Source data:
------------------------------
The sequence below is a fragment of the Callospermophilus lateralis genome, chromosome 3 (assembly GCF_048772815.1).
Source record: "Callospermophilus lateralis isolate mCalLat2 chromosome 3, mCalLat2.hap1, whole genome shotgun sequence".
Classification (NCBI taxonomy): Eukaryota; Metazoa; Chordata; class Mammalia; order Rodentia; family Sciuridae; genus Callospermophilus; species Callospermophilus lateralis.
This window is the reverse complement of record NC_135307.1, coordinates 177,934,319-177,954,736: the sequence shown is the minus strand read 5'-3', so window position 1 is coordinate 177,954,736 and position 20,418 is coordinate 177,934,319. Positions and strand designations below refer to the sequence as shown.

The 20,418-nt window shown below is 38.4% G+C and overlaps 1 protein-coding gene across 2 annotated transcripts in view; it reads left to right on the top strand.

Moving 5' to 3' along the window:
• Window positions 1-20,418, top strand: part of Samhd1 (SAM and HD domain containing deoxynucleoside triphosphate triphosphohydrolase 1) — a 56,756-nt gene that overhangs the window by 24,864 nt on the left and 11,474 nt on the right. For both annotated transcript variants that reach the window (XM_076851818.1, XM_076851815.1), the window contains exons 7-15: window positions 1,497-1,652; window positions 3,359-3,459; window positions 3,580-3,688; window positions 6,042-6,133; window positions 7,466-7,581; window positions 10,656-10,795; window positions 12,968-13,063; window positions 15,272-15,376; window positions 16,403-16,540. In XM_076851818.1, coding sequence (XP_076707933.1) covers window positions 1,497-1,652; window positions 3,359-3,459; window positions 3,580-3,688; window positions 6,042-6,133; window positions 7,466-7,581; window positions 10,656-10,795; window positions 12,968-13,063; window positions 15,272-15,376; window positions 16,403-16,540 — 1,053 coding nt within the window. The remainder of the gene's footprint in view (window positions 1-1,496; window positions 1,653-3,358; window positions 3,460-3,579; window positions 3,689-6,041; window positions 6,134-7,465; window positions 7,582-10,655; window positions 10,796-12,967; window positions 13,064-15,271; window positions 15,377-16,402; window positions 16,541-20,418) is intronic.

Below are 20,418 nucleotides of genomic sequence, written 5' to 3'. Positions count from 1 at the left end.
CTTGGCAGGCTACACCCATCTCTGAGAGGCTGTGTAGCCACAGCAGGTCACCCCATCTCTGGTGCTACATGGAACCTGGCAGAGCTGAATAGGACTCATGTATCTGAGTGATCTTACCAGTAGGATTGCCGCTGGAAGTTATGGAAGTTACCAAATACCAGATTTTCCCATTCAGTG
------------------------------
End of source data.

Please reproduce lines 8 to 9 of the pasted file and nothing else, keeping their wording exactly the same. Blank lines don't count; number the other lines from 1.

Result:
Below are 20,418 nucleotides of genomic sequence, written 5' to 3'. Positions count from 1 at the left end.
CTTGGCAGGCTACACCCATCTCTGAGAGGCTGTGTAGCCACAGCAGGTCACCCCATCTCTGGTGCTACATGGAACCTGGCAGAGCTGAATAGGACTCATGTATCTGAGTGATCTTACCAGTAGGATTGCCGCTGGAAGTTATGGAAGTTACCAAATACCAGATTTTCCCATTCAGTG